Viral Facebook party turns into a riot…

Following on from recent posts on the English Riots and the response to anti-Islam video across the Middle East here’s another example of the intriguing overlap between network culture and crowd contagion.

As reported in The Independent… See also BBC video.

Teen’s ‘Facebook party’ turns into riot in Netherlands.

Thousands of revelers descended on a small Dutch town sparking a riot after a party invitation posted on Facebook went viral, authorities said today.

Prosecutor Hessel Schuth said 34 people were arrested last night and in the early hours of this morning and would be prosecuted for public order offenses. Several people were injured, but none were believed to be seriously hurt.

“Scum ran amok in our town,” said Rob Bats, mayor of Haren, 185 kilometers (115 miles) north of Amsterdam.

“An innocent invitation on Facebook for a party led to serious rioting, destruction, plundering, arson and injuries in the middle of Haren,” he said.

Bats said an initial analysis showed a core group of rioters “were very violent and well-prepared and deliberately sought confrontation” with hundreds of police who had been dispatched to the town amid fears of trouble.

Dutch media reported that the party originally was planned as a small celebration by a 16-year-old girl but her invitation went viral when she posted it on Facebook.

Some of the people arriving in Haren on Friday wore T-shirts emblazoned with “Project X Haren,” a reference to the film Project X that portrayed an out-of-control party.

On Saturday, another Facebook group sprang up called Project Clean-X Haren, urging people to help clear up the debris littering the town’s streets.

AP
Again from the BBC

Revellers could be seen wearing T-shirts marked “Project X Haren” after Project X – a film released earlier this year about a party that grows out of control.

Such T-shirts had been selling on the internet for 23 euros (£18; $30) apiece. Some featured a crude logo of a man on all fours drinking from a bottle, AFP notes.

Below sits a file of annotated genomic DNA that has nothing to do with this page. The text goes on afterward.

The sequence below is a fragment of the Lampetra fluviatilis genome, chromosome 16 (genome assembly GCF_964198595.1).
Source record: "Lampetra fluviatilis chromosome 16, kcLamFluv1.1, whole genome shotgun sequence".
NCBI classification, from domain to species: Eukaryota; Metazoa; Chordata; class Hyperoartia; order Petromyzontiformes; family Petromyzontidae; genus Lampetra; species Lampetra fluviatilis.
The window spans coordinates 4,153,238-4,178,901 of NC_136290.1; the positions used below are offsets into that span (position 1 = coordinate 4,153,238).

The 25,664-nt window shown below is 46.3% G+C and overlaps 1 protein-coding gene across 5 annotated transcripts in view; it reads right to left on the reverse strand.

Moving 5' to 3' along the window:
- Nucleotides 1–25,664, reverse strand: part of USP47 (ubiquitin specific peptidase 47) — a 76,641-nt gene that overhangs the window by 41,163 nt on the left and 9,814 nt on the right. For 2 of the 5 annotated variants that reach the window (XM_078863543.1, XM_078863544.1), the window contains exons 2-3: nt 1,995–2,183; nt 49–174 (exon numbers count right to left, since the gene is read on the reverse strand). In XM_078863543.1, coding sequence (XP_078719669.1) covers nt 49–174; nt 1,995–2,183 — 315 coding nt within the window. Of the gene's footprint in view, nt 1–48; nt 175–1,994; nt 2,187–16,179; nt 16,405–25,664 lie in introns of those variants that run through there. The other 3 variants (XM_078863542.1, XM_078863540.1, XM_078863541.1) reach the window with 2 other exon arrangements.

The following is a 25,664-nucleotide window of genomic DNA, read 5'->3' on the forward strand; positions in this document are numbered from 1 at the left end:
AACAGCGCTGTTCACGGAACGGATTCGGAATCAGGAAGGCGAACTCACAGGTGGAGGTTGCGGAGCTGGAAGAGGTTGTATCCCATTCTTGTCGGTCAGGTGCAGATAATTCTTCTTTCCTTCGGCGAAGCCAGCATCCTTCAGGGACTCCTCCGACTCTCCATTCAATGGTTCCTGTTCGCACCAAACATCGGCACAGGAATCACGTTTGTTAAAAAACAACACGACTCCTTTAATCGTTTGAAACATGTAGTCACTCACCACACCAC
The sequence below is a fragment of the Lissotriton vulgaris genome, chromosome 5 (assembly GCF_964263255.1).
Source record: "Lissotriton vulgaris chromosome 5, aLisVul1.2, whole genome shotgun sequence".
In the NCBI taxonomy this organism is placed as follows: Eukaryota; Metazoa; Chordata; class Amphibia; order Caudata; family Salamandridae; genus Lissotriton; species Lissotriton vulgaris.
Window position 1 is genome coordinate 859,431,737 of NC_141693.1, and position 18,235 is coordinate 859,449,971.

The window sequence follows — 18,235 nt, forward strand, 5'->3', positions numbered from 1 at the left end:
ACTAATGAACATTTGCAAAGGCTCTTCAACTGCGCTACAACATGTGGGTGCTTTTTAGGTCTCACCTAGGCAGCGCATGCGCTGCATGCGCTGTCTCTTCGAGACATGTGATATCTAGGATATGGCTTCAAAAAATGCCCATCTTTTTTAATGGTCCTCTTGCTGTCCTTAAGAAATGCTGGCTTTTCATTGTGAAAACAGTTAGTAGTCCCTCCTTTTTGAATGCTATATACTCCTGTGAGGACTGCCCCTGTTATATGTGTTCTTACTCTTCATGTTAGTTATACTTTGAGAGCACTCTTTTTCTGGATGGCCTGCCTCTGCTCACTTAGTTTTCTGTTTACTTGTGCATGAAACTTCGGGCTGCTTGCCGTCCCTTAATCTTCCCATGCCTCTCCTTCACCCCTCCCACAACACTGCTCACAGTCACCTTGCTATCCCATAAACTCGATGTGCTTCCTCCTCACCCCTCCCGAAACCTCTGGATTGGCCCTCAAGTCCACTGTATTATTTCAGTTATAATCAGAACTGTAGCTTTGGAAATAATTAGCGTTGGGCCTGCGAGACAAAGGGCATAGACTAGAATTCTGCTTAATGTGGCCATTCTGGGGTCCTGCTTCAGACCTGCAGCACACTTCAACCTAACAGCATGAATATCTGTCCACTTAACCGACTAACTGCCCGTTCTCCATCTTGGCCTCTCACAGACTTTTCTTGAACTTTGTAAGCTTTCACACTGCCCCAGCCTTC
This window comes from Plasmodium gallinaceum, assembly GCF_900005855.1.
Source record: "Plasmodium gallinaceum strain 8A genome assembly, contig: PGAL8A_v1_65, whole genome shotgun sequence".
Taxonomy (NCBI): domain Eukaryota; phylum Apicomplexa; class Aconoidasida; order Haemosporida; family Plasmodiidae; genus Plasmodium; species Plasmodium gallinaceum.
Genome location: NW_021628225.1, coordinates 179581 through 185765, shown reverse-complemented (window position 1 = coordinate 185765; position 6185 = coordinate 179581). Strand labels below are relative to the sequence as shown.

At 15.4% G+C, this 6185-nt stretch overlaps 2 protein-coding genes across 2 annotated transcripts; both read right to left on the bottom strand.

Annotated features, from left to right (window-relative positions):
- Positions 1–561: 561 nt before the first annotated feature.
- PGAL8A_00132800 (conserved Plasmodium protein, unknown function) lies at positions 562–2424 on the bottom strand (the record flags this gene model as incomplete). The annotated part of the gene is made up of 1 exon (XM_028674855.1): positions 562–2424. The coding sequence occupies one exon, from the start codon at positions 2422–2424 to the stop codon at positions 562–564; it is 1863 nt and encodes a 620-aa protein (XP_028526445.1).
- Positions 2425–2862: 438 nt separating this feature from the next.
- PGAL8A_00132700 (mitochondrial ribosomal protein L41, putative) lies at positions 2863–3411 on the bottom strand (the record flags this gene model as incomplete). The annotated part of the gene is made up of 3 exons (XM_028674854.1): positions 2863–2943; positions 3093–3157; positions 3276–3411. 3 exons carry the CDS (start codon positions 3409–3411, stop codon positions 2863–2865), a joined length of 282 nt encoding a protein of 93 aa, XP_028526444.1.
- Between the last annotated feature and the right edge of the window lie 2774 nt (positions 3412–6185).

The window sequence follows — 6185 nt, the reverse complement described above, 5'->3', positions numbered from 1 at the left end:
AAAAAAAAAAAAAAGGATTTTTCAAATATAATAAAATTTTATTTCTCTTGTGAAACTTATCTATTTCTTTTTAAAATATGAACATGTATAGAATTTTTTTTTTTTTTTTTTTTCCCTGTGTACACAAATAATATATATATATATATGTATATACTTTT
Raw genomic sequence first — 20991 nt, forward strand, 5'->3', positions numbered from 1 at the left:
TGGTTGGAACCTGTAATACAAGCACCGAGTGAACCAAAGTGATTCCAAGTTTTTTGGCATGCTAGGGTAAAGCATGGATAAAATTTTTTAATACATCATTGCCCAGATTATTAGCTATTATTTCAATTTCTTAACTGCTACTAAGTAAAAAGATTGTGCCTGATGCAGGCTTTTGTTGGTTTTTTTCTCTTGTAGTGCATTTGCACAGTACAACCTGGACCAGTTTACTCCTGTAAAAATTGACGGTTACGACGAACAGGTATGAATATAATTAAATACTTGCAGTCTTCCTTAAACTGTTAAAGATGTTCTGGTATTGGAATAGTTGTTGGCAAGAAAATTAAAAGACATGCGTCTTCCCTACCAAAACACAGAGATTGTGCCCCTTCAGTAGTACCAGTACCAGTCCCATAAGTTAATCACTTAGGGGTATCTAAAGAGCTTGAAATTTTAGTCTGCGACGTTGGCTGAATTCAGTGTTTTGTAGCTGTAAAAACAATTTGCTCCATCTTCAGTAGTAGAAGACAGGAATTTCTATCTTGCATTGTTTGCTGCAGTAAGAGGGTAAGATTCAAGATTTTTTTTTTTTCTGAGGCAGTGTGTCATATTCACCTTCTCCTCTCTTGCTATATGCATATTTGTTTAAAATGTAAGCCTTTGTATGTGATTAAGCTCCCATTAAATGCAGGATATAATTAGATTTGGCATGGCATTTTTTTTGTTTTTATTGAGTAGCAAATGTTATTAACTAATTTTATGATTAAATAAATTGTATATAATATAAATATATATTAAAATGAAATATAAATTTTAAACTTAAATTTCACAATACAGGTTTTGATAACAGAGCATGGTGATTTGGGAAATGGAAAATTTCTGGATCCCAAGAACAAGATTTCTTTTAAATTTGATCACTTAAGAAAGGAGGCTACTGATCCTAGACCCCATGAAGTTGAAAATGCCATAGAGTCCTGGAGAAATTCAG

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About Virality

Tony D. Sampson is Reader in Digital Culture and Communications at the University of East London. He has a PhD in social-cultural-digital contagion theory from the Sociology Department at the University of Essex. He is a former art student who re-entered higher education in the UK as a mature student in the mid-1990s after a long stint as a gigging musician. His career in education has moved through various disciplines and departments, including a maths and computing faculty, sociology department and school of digital media and design His publications include The Spam Book, coedited with Jussi Parikka (Hampton Press, 2009), Virality: Contagion Theory in the Age of Networks (University of Minnesota Press, 2012), The Assemblage Brain: Sense Making in Neuroculture (University of Minnesota Press, 2016) and Affect and Social Media (Rowman and Littlefield, July 2018). He is organizer and host of the Affect and Social Media conferences in the UK. As a co-founder and co-director of the public engagement initiatives, Club Critical Theory (CCT) and the Cultural Engine Research Group (CERG), Sampson has developed a number of funded research projects and public events that aim to bring impactful critical theories into the community and local political sphere to approach a series of local challenges. These activities have included large conferences co-organized with local authorities looking at a range of policies relating to the revitalization of the Essex costal region, developments in the cultural industries as well as a series of community focused events on food cultures and policy, collaborations with arts groups and informal lectures/workshops in pubs and community centres. Director of the EmotionUX Lab at UEL. He occasionally blogs at: https://viralcontagion.wordpress.com/ Full academic profile: https://www.uel.ac.uk/Staff/s/tony-sampson
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